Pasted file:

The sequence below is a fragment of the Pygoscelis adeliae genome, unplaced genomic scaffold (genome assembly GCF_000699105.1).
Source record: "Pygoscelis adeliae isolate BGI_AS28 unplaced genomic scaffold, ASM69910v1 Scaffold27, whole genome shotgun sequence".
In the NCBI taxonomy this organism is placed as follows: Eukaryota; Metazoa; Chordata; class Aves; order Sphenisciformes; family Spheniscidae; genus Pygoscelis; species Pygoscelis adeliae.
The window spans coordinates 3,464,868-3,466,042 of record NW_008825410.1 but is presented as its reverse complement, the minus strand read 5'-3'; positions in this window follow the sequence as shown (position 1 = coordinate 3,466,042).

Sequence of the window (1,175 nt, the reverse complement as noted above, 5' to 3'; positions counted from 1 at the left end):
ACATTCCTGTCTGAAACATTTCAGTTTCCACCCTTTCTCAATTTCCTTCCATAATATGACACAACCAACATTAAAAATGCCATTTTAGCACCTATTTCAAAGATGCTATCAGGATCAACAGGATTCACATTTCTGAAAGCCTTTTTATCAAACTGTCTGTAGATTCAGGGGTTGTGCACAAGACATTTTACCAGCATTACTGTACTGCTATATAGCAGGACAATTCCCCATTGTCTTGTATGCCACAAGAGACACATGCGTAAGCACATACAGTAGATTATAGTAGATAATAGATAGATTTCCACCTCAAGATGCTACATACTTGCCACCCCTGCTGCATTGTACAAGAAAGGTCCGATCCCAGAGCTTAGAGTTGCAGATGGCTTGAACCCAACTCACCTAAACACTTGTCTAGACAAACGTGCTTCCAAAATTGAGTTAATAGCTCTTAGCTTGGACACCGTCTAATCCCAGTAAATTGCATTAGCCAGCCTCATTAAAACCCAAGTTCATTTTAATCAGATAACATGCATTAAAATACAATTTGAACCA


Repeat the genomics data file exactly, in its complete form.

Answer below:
The sequence below is a fragment of the Pygoscelis adeliae genome, unplaced genomic scaffold (genome assembly GCF_000699105.1).
Source record: "Pygoscelis adeliae isolate BGI_AS28 unplaced genomic scaffold, ASM69910v1 Scaffold27, whole genome shotgun sequence".
In the NCBI taxonomy this organism is placed as follows: Eukaryota; Metazoa; Chordata; class Aves; order Sphenisciformes; family Spheniscidae; genus Pygoscelis; species Pygoscelis adeliae.
The window spans coordinates 3,464,868-3,466,042 of record NW_008825410.1 but is presented as its reverse complement, the minus strand read 5'-3'; positions in this window follow the sequence as shown (position 1 = coordinate 3,466,042).

Sequence of the window (1,175 nt, the reverse complement as noted above, 5' to 3'; positions counted from 1 at the left end):
ACATTCCTGTCTGAAACATTTCAGTTTCCACCCTTTCTCAATTTCCTTCCATAATATGACACAACCAACATTAAAAATGCCATTTTAGCACCTATTTCAAAGATGCTATCAGGATCAACAGGATTCACATTTCTGAAAGCCTTTTTATCAAACTGTCTGTAGATTCAGGGGTTGTGCACAAGACATTTTACCAGCATTACTGTACTGCTATATAGCAGGACAATTCCCCATTGTCTTGTATGCCACAAGAGACACATGCGTAAGCACATACAGTAGATTATAGTAGATAATAGATAGATTTCCACCTCAAGATGCTACATACTTGCCACCCCTGCTGCATTGTACAAGAAAGGTCCGATCCCAGAGCTTAGAGTTGCAGATGGCTTGAACCCAACTCACCTAAACACTTGTCTAGACAAACGTGCTTCCAAAATTGAGTTAATAGCTCTTAGCTTGGACACCGTCTAATCCCAGTAAATTGCATTAGCCAGCCTCATTAAAACCCAAGTTCATTTTAATCAGATAACATGCATTAAAATACAATTTGAACCA